1. ## Integral

I want to evaluate the volume inside $r=cos(\theta)$.
Thanks.

2. \begin{aligned}r & = \cos \theta \\ r^2 & = r\cos \theta \\ x^2 + y^2 & = x \\ (x-\tfrac{1}{2})^2 + y^2 & = \tfrac{1}{4} \end{aligned}

Revolving it around the x-axis produces a sphere with radius $\tfrac{1}{2}$ .

3. That is just a circle of radius 1 centered at (1/2,0)

A sphere if you revolve

If you must do this with integration, you can just move it over the the origin.

Now, revolve a circle of radius 1/2.

$2{\pi}\int_{0}^{\frac{1}{2}}(\frac{1}{4}-x^{2})dx$

or leave it where it is and:

${\pi}\int_{0}^{1}\left(\frac{1}{4}-(x-\frac{1}{2})^{2}\right)dx$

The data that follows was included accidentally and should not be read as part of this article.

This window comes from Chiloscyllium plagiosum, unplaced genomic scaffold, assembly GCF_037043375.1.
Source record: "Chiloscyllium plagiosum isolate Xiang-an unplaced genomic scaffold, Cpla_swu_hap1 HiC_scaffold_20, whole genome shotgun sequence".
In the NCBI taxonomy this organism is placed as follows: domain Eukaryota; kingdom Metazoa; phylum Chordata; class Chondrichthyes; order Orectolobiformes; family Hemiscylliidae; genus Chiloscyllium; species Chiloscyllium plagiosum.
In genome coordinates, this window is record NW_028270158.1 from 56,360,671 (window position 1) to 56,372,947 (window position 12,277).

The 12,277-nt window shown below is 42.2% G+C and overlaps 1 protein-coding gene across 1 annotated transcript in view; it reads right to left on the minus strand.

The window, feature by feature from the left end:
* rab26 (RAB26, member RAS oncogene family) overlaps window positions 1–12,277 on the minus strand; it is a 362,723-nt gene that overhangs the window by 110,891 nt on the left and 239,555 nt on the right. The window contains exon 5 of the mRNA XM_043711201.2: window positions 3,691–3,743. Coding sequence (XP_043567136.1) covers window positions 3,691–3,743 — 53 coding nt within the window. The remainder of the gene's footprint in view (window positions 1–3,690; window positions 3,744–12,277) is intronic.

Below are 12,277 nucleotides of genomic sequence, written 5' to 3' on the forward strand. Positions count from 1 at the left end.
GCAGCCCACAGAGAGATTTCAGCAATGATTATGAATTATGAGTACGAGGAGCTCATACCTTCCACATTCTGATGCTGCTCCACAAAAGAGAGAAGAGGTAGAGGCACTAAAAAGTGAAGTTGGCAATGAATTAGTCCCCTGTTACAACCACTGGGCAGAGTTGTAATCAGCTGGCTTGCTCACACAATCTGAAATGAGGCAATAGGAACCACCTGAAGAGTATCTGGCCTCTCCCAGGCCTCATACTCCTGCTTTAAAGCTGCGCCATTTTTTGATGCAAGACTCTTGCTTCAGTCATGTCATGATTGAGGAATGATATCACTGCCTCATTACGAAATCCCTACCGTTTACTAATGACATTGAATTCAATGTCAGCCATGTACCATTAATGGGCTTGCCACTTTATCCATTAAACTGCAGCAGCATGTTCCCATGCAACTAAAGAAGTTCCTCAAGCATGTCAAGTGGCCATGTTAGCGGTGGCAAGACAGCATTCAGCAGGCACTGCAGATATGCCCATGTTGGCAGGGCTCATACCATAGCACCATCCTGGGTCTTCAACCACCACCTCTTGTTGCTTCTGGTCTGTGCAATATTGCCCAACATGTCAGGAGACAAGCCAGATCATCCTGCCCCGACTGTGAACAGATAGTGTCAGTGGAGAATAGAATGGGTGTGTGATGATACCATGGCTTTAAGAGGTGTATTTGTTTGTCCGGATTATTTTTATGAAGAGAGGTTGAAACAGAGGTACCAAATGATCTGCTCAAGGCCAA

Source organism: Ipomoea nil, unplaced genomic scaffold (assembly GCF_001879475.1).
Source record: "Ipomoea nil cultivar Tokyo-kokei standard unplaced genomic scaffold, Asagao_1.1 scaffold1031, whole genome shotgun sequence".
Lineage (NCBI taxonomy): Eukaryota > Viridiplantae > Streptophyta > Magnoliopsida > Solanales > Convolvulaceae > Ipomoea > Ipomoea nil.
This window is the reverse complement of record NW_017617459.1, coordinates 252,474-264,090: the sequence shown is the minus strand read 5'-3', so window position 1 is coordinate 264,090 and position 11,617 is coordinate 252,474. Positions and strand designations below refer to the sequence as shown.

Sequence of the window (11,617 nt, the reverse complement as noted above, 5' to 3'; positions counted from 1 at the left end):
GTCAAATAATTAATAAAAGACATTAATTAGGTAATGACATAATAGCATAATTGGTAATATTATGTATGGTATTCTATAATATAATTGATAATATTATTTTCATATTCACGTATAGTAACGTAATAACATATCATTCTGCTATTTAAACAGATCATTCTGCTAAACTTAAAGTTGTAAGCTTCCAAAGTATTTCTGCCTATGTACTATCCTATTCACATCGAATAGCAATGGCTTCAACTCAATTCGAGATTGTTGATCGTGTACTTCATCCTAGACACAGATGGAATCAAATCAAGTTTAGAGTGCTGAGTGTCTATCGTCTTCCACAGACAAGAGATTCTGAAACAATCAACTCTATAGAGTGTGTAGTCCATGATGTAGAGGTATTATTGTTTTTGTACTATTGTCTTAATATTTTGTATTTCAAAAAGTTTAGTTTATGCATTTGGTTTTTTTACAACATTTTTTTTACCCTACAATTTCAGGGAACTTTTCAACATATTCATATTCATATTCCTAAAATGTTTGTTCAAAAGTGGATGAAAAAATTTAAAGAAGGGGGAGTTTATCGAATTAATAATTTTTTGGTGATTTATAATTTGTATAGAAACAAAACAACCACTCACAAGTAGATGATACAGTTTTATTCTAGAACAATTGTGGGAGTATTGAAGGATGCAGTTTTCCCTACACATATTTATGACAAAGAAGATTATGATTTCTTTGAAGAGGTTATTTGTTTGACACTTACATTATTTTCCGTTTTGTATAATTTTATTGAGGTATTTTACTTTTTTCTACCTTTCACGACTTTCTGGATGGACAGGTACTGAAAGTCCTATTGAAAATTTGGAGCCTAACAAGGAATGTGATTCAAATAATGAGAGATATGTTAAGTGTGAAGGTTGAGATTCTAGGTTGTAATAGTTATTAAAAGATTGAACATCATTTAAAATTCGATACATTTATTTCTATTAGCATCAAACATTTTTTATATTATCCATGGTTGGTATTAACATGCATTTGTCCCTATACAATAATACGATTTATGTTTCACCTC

4. I want the volume within $\sqrt{x^2+y^2+z^2} = \frac{x}{\sqrt{x^2+y^2}}$*
Here is a picture of the solid.

5. I want the volume within *
I suggest you check that you have the right definition of $\theta$ because my book used it for the other angle. Anyway, using your notation:
$\int\int\int dV=\int_0^{\pi}\int_0^{2\pi}\int_0^{cos(\theta)}r^ 2\sin(\phi)dr d\theta d\phi$

6. Physicists and mathematicians use the opposite definition right.
If you use the physicists' you get a sphere.
If you the mathematicians' you get this weird figure I've showed above.